All AIEC prophages formed virions in vitro. Gally showed the most significant activity by spontaneously producing over 108 virus particles/milliliter (mL) of culture supernatant, which was over 100-fold greater than other prophages. Over-induction of Gally occurred under genotoxic stressful conditions created by trimethoprim and ciprofloxacin but not within macrophages.
LF82 inhibited prophage awakening within macrophages, thereby enabling their survival. Gally deletion did not affect LF82 viability in the genotoxic environment.
Any fitness advantage conferred by LF82 prophages occurs in environments differing from macrophages. The noteworthy survival of LF82 within macrophages could partially be due to the ability of LF82 to control Gally prophage induction.
All five LF82 prophages were spontaneously induced in vitro. In addition, LF82 prophages, except Gally, encoded morons, and Gally-mediated lateral transduction events were observed. A minimum of two prophages were induced by trimethoprim and ciprofloxacin.
LF82 survival within macrophages was unaffected by Gally’s presence, with Gally partially transcribed within macrophages. Gally prophage induction was inhibited within macrophages, and the lytic stage of the life cycle was repressed at the excision/replication stage within macrophages.
The Cyrano prophage showed the greatest moron abundance of 13 genes, followed by Tritos and Perceval, with seven genes each, and Cartapus with two genes, whereas Gally lacked morons. About 95% of reads were mapped on Gally, thus indicating that the bacteriophage was highly produced from LF82 strain cultures, with qPCR showing elevated concentrations of 4.30 x 108 Gally genomes/mL.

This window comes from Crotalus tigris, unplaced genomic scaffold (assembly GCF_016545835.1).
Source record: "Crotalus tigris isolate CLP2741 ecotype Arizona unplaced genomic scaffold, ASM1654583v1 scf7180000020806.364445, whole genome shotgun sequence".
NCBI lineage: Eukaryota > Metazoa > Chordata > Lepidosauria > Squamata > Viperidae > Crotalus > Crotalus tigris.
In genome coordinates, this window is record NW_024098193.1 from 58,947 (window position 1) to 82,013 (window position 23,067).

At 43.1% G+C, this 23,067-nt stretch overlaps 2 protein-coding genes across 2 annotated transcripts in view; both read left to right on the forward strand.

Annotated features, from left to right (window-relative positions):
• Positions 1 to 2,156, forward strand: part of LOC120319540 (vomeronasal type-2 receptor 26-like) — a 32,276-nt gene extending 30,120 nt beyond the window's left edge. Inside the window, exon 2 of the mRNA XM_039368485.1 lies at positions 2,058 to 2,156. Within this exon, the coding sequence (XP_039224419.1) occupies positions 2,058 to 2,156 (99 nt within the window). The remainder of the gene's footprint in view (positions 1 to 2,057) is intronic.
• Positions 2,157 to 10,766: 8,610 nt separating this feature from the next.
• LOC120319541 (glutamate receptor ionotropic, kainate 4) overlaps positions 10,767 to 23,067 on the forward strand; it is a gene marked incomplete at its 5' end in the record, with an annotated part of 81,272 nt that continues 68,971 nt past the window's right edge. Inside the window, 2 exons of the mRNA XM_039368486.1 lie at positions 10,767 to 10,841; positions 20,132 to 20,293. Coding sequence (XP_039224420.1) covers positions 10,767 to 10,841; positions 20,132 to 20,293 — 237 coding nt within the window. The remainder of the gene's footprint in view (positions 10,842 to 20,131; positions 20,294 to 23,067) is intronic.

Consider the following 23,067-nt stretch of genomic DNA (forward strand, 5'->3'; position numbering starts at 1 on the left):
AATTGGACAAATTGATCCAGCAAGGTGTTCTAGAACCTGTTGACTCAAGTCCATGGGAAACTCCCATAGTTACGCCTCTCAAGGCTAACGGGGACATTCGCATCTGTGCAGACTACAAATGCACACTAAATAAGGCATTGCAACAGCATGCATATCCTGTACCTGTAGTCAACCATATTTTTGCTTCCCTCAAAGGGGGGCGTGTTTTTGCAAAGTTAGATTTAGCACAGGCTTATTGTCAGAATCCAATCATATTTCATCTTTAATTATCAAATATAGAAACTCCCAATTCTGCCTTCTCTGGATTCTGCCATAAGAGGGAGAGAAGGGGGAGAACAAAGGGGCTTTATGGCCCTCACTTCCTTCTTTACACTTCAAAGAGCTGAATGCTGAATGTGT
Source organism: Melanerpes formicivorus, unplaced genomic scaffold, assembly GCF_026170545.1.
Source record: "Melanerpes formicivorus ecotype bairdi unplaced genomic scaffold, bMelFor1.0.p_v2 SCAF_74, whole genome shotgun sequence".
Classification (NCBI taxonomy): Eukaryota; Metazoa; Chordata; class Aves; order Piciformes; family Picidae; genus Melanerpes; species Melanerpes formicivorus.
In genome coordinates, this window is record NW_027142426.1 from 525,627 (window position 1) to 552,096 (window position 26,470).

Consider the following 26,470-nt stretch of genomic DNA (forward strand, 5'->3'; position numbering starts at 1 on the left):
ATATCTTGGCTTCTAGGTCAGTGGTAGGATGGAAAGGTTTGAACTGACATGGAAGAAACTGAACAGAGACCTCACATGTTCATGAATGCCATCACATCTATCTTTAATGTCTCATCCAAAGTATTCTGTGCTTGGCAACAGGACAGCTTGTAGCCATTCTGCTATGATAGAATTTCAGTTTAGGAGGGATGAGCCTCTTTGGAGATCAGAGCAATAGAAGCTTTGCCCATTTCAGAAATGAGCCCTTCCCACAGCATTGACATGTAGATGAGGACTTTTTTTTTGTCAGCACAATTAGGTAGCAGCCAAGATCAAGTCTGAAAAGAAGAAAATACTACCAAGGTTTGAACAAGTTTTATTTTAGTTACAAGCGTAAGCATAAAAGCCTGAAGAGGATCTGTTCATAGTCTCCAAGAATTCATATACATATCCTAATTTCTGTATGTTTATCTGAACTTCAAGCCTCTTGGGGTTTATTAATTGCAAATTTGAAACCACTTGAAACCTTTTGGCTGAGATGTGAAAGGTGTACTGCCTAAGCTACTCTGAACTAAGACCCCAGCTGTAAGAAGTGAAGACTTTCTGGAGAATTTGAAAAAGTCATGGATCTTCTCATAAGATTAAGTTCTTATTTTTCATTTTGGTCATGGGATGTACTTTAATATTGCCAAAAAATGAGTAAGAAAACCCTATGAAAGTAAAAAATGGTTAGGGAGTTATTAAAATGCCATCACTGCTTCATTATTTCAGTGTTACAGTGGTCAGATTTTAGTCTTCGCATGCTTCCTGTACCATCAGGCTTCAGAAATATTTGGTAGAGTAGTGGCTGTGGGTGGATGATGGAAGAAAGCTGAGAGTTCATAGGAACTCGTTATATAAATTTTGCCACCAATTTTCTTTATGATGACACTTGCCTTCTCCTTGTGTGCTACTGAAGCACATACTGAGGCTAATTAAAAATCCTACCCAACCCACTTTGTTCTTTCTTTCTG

Perceval and Tritos were successfully isolated and visualized by TEM. Gally showed no plaque production under any condition. Gally was ultimately found to be infectious; however, it formed invisible plaques, or ‘chose’ lysogeny at high frequencies on infection.
Two hybrids of Gally and Perceval, Galper1 and Galper2, were isolated during Gally plaque isolation attempts. In addition, TEM showed a podovirus abundance in overnight LF82 cultures that were inferred to correspond to the Gally prophage.
In silico analysis of reconstructed bacterial lodgement sites showed no open-reading frame (ORF) restoration post-excision of prophage or pre-existing ORF modification in the lysogenic strain genome.
The bacterial genetic content was found to be unaffected by bacterial prophages post-excision. However, Gally was located between the torS protein (pointing towards the left) and the torT protein (pointing towards the right), the latter of which is the site targeted for prophage insertion among 5.0% of Escherichia coli strains.
Genotoxic stress comparable to that induced by ciprofloxacin exposure partially induced the LF82 phageome. Gally induction frequency was 0.04% in LF82-infecting macrophages, 10.0-fold lesser than that in the in vitro unstressed environments.
Overall, the study findings showed the repression of the LF82 strain Gally prophage lytic cycle within macrophages.
- Misson, P., Bruder, E., Cornuault, J. K., et al. (2023) Phage production is blocked in the adherent invasive Escherichia coli LF82 upon macrophage infection. PLoS Pathogens 19(2). doi.org/10.1371/journal.ppat.1011127